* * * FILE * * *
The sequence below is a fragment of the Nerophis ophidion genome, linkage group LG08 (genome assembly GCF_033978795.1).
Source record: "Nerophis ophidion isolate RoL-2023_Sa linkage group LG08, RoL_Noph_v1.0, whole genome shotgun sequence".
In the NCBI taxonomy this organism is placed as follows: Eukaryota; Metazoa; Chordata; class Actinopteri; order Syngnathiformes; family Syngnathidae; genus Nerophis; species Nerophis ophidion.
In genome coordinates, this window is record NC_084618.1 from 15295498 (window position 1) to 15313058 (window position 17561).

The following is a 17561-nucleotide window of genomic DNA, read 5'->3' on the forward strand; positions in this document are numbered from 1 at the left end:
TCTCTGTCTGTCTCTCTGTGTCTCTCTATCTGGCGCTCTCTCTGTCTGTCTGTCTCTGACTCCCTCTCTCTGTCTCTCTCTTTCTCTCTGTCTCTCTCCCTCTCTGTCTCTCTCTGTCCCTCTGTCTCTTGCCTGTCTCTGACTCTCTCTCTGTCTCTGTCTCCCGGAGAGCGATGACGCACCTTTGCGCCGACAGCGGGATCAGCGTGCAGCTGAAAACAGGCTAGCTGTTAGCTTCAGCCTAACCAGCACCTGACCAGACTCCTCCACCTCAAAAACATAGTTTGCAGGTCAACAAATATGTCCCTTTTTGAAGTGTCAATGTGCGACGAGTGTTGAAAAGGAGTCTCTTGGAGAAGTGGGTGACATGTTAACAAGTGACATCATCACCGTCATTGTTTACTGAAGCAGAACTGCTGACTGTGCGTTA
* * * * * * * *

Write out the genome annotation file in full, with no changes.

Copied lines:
The sequence below is a fragment of the Nerophis ophidion genome, linkage group LG08 (genome assembly GCF_033978795.1).
Source record: "Nerophis ophidion isolate RoL-2023_Sa linkage group LG08, RoL_Noph_v1.0, whole genome shotgun sequence".
In the NCBI taxonomy this organism is placed as follows: Eukaryota; Metazoa; Chordata; class Actinopteri; order Syngnathiformes; family Syngnathidae; genus Nerophis; species Nerophis ophidion.
In genome coordinates, this window is record NC_084618.1 from 15295498 (window position 1) to 15313058 (window position 17561).

The following is a 17561-nucleotide window of genomic DNA, read 5'->3' on the forward strand; positions in this document are numbered from 1 at the left end:
TCTCTGTCTGTCTCTCTGTGTCTCTCTATCTGGCGCTCTCTCTGTCTGTCTGTCTCTGACTCCCTCTCTCTGTCTCTCTCTTTCTCTCTGTCTCTCTCCCTCTCTGTCTCTCTCTGTCCCTCTGTCTCTTGCCTGTCTCTGACTCTCTCTCTGTCTCTGTCTCCCGGAGAGCGATGACGCACCTTTGCGCCGACAGCGGGATCAGCGTGCAGCTGAAAACAGGCTAGCTGTTAGCTTCAGCCTAACCAGCACCTGACCAGACTCCTCCACCTCAAAAACATAGTTTGCAGGTCAACAAATATGTCCCTTTTTGAAGTGTCAATGTGCGACGAGTGTTGAAAAGGAGTCTCTTGGAGAAGTGGGTGACATGTTAACAAGTGACATCATCACCGTCATTGTTTACTGAAGCAGAACTGCTGACTGTGCGTTA